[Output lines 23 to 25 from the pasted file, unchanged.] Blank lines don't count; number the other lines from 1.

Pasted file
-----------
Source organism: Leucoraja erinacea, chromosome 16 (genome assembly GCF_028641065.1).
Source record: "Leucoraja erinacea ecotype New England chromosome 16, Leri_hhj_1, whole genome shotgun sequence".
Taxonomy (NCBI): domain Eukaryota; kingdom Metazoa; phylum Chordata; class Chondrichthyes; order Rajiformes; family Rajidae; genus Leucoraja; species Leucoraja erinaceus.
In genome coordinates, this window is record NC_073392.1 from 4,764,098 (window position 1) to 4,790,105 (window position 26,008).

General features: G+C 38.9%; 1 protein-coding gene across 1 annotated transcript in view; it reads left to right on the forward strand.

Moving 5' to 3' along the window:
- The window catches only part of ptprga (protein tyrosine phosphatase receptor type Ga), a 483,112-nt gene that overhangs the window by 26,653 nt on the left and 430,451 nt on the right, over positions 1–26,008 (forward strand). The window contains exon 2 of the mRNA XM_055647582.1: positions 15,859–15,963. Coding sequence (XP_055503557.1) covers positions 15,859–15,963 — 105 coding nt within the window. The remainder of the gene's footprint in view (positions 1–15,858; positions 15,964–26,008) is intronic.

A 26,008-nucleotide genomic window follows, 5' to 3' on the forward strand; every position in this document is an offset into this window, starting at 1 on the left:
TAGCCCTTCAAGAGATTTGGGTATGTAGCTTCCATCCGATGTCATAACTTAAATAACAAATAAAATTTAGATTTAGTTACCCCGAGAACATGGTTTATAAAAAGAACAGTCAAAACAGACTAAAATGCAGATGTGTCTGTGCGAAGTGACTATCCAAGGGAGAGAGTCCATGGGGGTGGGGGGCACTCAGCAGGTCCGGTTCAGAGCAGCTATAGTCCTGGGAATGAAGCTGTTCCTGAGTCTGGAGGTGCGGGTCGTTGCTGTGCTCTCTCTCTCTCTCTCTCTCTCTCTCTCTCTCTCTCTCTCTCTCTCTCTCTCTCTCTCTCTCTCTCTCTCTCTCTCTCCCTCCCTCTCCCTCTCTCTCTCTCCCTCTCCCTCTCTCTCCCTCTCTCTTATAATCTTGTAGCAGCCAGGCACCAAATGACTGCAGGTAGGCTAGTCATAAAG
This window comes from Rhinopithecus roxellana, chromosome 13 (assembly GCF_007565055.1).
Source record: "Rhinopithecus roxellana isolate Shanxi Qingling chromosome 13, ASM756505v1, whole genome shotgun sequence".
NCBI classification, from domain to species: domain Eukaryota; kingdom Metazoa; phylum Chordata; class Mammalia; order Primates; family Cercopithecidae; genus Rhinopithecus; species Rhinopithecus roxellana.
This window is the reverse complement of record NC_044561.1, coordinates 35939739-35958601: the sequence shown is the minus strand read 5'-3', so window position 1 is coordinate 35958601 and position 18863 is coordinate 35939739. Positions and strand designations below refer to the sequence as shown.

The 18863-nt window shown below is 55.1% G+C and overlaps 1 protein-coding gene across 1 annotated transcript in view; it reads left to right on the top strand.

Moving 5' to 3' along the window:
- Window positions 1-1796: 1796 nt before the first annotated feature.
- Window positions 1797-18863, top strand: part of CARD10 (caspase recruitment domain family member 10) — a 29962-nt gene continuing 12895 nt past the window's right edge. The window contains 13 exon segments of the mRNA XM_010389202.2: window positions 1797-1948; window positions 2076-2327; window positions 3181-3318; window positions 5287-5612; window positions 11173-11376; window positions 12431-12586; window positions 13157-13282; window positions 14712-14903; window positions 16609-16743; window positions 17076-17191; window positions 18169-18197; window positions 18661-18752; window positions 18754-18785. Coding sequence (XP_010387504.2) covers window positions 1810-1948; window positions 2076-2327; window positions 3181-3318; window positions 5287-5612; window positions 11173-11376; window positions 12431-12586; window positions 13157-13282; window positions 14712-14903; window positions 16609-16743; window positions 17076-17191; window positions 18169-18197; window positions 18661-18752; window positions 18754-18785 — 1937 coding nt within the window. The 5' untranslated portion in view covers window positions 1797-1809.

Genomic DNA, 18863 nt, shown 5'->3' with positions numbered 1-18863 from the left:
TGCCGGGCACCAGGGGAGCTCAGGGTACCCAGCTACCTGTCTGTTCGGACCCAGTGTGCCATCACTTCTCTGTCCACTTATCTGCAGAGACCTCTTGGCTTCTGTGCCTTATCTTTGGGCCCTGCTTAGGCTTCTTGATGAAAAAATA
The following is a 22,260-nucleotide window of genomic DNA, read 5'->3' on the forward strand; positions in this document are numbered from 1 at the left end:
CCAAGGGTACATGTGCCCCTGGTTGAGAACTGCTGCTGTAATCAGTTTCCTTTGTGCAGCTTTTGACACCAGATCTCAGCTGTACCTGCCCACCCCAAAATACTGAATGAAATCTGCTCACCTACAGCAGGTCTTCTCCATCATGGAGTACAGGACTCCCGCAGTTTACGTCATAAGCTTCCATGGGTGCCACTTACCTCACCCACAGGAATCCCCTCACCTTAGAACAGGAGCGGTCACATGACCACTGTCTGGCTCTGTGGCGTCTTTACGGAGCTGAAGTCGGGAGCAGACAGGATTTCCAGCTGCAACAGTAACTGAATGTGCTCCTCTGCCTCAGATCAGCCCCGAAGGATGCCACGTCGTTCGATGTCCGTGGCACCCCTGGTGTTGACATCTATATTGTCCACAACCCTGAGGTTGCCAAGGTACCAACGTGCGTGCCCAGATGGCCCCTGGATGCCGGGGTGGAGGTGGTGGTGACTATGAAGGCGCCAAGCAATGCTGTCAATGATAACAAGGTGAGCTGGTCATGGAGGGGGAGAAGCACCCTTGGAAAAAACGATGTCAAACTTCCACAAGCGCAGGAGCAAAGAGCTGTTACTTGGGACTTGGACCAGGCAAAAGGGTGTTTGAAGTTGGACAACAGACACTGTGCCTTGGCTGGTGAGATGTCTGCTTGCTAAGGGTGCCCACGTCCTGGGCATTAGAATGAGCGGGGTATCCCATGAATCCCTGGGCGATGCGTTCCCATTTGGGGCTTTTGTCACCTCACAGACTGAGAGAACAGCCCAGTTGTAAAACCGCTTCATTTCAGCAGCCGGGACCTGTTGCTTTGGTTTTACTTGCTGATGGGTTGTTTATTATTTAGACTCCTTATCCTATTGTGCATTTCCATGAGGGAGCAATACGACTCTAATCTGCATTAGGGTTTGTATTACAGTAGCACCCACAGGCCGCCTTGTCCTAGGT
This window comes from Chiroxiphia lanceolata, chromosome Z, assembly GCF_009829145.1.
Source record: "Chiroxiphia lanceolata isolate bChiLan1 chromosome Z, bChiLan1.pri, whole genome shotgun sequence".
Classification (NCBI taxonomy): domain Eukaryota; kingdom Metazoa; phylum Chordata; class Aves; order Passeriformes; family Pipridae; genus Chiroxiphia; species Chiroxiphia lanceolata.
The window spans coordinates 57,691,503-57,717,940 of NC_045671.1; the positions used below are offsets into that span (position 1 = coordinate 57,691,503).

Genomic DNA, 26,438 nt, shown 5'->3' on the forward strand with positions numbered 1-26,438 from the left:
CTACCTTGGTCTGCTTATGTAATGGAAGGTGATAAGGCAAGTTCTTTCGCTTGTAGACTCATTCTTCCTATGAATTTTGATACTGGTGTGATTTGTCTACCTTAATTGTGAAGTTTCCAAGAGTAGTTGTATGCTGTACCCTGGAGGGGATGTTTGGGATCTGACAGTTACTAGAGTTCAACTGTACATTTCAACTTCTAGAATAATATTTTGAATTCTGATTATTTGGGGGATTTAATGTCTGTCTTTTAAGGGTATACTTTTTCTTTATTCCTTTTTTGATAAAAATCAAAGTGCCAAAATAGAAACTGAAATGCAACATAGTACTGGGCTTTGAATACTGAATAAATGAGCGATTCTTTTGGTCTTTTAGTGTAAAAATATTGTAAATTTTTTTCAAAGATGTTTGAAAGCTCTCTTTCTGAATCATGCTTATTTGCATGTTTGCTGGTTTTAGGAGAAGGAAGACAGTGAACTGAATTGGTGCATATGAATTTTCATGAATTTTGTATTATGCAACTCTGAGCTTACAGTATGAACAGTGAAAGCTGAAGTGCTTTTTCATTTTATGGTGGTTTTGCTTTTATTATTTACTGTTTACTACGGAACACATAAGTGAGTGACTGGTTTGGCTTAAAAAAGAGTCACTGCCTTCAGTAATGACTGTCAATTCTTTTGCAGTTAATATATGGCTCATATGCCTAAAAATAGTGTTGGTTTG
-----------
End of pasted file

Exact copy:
Source record: "Chiroxiphia lanceolata isolate bChiLan1 chromosome Z, bChiLan1.pri, whole genome shotgun sequence".
Classification (NCBI taxonomy): domain Eukaryota; kingdom Metazoa; phylum Chordata; class Aves; order Passeriformes; family Pipridae; genus Chiroxiphia; species Chiroxiphia lanceolata.
The window spans coordinates 57,691,503-57,717,940 of NC_045671.1; the positions used below are offsets into that span (position 1 = coordinate 57,691,503).